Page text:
The Market: A World of Concern

The Market: A World of Concern

For obvious reasons, the economy will be one of the most important flashpoints in the upcoming U.S. presidential election. Both President Obama and Mitt Romney made dueling speeches in the battleground state of Ohio about their visions for the economy.

Meanwhile, the Federal Reserve said this week that the median American family's wealth has dropped nearly 40% between 2007 and 2010, with the median family having as little in 2010 as in the early ‘90s, negating two decades of accumulated prosperity.

In the U.S., wholesale prices fell by the most in almost three years.  Also, retail sales fell in May for the second month in a row, indicating that consumers are more cautious about their spending, in light of high unemployment and a weak housing recovery.

We also note the passing of Elinor Ostrom, the first woman to be awarded a Nobel Prize in economics. We’ve written more on her legacy here.

At the same time, pressure is mounting on our cousins across the pond, who are grappling with the European debt crisis. Spain has accepted a pseudo bailout of its banking sector, which, instead of making investors feel better, has actually been raising fears about the future of the euro zone. Similarly, yields on Italian bonds have been rising, which indicates that investors are getting worried now about that country, too.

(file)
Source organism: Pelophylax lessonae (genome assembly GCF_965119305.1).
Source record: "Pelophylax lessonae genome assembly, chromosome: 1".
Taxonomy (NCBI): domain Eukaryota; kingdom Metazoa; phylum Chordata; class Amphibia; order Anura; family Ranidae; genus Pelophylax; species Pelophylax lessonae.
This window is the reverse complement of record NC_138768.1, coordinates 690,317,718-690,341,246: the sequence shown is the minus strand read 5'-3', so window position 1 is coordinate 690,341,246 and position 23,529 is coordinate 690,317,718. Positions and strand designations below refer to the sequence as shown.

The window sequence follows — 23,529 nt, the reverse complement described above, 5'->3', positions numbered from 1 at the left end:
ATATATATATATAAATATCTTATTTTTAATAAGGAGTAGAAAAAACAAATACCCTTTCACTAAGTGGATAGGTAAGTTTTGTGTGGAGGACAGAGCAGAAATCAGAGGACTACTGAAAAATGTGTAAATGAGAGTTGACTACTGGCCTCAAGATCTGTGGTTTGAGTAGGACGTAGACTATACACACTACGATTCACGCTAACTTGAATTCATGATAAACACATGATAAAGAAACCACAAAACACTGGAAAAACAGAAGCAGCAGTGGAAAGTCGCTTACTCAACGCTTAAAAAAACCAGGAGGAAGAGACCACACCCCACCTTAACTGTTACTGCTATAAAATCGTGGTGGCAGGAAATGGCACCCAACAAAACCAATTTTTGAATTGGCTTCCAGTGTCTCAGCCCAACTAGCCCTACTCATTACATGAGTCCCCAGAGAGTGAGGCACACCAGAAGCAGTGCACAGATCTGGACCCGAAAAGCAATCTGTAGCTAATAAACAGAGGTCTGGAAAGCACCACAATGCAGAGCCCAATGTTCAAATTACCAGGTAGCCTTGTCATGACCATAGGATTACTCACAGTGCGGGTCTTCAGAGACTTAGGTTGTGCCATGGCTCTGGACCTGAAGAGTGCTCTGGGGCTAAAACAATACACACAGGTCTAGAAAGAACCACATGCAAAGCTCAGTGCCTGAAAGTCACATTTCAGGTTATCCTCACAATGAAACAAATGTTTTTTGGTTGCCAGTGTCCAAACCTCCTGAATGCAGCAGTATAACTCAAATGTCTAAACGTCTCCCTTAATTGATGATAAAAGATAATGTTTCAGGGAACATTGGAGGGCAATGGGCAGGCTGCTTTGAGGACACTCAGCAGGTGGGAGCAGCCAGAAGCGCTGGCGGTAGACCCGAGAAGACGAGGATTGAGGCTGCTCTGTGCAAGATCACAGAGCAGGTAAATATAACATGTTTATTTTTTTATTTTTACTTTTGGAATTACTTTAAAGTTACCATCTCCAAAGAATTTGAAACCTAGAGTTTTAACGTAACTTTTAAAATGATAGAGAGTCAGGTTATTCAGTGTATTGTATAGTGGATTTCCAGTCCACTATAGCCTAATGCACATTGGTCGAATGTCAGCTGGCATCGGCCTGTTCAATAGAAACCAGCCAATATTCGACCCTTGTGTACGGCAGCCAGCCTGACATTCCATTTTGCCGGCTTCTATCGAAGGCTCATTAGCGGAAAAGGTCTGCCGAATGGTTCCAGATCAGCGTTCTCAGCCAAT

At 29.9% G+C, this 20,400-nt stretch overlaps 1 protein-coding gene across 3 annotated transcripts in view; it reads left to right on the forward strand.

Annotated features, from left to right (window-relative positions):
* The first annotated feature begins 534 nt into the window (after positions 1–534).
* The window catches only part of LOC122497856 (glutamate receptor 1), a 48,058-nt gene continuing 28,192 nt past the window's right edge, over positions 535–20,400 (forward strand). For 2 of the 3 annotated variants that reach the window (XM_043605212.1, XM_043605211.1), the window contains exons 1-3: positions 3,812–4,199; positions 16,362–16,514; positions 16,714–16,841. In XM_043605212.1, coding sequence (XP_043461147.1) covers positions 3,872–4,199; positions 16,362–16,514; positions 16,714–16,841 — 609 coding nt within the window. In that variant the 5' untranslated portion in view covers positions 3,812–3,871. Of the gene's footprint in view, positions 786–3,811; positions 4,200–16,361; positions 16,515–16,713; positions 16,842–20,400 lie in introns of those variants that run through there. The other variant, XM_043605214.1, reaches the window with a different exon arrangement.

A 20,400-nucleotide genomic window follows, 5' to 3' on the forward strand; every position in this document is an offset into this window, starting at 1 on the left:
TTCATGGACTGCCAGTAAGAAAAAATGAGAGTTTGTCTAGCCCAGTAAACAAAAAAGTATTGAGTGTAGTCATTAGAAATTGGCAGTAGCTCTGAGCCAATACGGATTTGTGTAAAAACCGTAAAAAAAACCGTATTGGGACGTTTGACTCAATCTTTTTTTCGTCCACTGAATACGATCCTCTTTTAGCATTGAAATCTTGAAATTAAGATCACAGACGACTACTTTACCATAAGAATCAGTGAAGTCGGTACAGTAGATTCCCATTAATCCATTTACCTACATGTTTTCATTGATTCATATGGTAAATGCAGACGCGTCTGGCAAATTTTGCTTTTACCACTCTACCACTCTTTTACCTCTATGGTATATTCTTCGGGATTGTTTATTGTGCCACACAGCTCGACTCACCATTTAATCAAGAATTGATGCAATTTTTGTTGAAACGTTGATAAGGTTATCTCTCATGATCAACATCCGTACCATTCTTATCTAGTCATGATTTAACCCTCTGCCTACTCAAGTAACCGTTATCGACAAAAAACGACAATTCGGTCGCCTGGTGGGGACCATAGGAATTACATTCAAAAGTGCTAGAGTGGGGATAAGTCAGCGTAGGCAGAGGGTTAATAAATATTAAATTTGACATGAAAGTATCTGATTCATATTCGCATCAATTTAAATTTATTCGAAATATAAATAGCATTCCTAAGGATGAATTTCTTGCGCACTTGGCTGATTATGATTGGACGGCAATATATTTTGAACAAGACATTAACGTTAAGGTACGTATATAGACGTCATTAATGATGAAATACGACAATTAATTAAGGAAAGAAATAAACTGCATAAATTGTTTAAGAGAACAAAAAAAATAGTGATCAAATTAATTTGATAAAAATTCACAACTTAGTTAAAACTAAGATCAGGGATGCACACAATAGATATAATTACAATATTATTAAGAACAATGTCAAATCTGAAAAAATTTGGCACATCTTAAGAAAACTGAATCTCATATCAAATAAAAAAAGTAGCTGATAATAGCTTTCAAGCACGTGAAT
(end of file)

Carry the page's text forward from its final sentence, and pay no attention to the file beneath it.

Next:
On top of that, Greek elections are coming up this weekend, so politicians, pundits and regular people from all over the world are watching to see what this will mean for European instability.

Keep reading for our simple, visual explanation of the complicated situation in Europe and a new piece of research that turns commonly accepted wisdom about investing on its head.

Is This Really 'The End of Europe'?

The euro crisis has been making headlines for the past year, and new developments with Spain and Greece threaten the future of the EU. Should you be worried?

A New Study Says Your Investing Strategy May Be All Wrong

New research questions conventional wisdom: Do high risk investments really  offer the promise of higher reward, or have we been wrong all along?

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